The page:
The 'bloodbath' in America's trucking industry has officially spilled over to the rest of the economy

Joel Page/Portland Press Herald via Getty Images
  • The inverted yield curve is a sinister sign of a forthcoming recession, and investors are freaking out that a downturn is nigh.
  • Indicators from the trucking industry have for months been warning of an economic recession, as truckers have seen their pay slashed in what has been called a “bloodbath” in the industry.
  • Freight recessions are often a leading indicator of when the rest of the economy is headed for a downturn.
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Truckers have for months been sounding the alarm about a “bloodbath” in their $US800 billion industry.

This year alone, some 2,500 truck drivers have lost their jobs as trucking companies large and small declare bankruptcy. Major carriers like J.B. Hunt, Knight-Swift, and Schneider have been forced to cut their annual outlooks.

A slew of other indicators have underlined turmoil in trucking. Transport research groups reported that the volume of trucks purchased in July fell to its lowest level in nearly 10 years. Rates in the spot market tumbled by 37% this July from July 2018. And the Cass Freight Index says year-over-year trucking volumes have slipped for eight consecutive months.


Read more:
‘I don’t know how long I can stay in business’: Truckers’ fears have soared to recession-level highs

Trucking is often looked at as a leading indicator of where the rest of the economy is headed. As 71% of America’s freight is moved on trucks, companies foreseeing needing fewer trucks is typically an omen of an economic downturn: If manufacturers are producing less and people are buying less, there’s less of a need to move goods.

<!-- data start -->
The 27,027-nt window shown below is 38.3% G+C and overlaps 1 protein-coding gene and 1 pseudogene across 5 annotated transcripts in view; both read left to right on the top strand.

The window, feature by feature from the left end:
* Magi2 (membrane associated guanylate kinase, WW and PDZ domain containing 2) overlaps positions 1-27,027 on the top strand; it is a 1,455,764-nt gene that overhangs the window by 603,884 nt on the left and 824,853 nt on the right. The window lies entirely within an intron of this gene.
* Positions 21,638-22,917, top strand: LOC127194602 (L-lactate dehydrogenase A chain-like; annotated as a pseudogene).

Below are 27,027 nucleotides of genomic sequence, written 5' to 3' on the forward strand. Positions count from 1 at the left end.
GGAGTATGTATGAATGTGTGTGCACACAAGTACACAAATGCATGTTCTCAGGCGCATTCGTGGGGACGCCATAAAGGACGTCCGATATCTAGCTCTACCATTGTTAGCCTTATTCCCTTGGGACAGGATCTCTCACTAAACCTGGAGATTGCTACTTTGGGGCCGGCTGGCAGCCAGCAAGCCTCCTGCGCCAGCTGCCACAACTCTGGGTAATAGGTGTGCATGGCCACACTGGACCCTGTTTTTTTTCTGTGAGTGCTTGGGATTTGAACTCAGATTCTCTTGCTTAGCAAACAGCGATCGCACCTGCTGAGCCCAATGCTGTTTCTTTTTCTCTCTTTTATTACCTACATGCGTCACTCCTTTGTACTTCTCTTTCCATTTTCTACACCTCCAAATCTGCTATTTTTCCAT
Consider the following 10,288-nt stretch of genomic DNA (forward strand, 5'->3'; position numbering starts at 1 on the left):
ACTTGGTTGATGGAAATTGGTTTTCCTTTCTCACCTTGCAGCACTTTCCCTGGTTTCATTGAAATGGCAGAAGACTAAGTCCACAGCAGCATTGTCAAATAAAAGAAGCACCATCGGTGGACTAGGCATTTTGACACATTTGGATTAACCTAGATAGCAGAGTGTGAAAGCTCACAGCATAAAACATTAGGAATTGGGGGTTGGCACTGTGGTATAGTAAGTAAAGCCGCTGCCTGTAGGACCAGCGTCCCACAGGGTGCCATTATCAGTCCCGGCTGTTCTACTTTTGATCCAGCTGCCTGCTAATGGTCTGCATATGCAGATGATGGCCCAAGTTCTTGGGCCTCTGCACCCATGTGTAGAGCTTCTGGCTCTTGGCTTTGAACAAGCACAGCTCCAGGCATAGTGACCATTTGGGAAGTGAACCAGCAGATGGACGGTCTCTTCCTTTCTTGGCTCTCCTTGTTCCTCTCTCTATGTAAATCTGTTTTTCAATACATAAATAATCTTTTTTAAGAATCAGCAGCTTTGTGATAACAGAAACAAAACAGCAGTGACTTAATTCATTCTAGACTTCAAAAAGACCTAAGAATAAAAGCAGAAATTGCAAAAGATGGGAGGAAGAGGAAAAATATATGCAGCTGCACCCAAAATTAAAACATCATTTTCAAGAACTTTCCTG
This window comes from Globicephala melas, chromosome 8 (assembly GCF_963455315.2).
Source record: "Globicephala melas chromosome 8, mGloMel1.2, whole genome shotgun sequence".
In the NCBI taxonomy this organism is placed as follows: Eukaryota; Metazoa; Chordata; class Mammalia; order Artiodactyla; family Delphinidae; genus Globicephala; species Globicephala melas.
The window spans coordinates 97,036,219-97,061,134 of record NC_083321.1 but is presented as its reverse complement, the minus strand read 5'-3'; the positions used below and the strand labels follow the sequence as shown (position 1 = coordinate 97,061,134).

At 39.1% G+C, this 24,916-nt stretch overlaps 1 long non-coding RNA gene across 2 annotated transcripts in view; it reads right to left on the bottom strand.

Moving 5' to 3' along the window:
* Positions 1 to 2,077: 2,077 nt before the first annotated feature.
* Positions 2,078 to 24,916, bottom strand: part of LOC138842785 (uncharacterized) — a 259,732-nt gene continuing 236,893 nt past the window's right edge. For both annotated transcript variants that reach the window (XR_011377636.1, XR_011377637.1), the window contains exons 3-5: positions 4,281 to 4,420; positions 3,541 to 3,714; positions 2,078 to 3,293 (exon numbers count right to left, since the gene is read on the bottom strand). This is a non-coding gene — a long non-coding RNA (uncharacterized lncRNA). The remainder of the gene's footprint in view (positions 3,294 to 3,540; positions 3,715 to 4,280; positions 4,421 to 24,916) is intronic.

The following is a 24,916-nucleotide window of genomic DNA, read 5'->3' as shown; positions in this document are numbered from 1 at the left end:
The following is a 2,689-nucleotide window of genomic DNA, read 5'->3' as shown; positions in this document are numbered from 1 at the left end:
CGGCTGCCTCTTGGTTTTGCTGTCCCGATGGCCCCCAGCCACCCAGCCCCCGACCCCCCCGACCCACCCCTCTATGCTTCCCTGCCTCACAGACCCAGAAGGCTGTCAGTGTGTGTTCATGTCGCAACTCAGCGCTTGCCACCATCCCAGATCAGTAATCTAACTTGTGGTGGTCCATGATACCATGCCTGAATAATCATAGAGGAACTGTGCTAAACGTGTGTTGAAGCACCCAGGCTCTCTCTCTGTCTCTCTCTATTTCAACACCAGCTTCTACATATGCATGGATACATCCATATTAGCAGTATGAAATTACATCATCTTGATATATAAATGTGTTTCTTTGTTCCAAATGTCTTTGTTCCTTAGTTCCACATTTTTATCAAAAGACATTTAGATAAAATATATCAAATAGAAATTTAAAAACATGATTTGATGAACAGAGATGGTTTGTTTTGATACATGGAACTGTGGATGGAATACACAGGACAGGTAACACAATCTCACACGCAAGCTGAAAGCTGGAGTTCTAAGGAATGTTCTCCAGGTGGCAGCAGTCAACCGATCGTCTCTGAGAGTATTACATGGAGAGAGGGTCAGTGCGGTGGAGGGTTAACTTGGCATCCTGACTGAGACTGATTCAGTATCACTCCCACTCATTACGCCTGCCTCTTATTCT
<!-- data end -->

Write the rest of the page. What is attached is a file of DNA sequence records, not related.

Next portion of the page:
“Because trucking participates in all phases of manufacturing, it increases as manufacturing starts to ramp up, giving it leading indication on economic growth,” Steve Tam, the vice president of ACT Research, previously told Business Insider.

TruckerBrianna Soukup/Portland Press Herald via Getty Images

When the rest of America is headed for a downturn, freight usually dips first, a new report from Convoy’s economic research division said. The industry went into a recession in April 2006, more than a year before the rest of the economy was clobbered by the Great Recession, starting in January 2008.

Rail and air cargo are also suffering. Air freight has declined year-over-year for eight consecutive months, according to the International Air Transport Association. The IATA head has said the China-US trade war is dragging down business.

And in rail, industry leaders agree that President Donald Trump’s trade war is wreaking havoc on the industry.

“The present economic backdrop is one of the most puzzling I have experienced in my career,” James Foote, CSX’s chief executive, told investors and analysts in a July earnings call. “Both global and US economic conditions have been unusual this year, to say the least, and have impacted our volumes.”


Read more:
Truckers can’t pay off their fuel cards – and it’s a ‘sure sign’ that more trucking bankruptcies are coming

And now it appears clearer than ever that the economy is headed for a recession.

On Wednesday, investors everywhere were spooked by an inverted yield curve, in which the spread between two- and 10-year Treasury yields fell below zero. The last time the yield curve inverted was 2007.

The stock market had its worst day of the year on that news. The Dow plunged 800 points.

“We’ve been in a bit of a perfect storm for the rates market recently,” Charlie Ripley, a senior investment strategist at Allianz Investment Management, told Markets Insider. “This has definitely been a strong signal for recession, so people are watching this very closely.”

A tumble in shipping doesn’t always foretell a recession for everyone else. The freight industry goes into recession twice as often as the rest of the economy, according to Convoy.

But the yield-curve inversion coupled with the 800-point plunge shows that the spooky indicators coming out of freight are starting to slam the rest of the economy.

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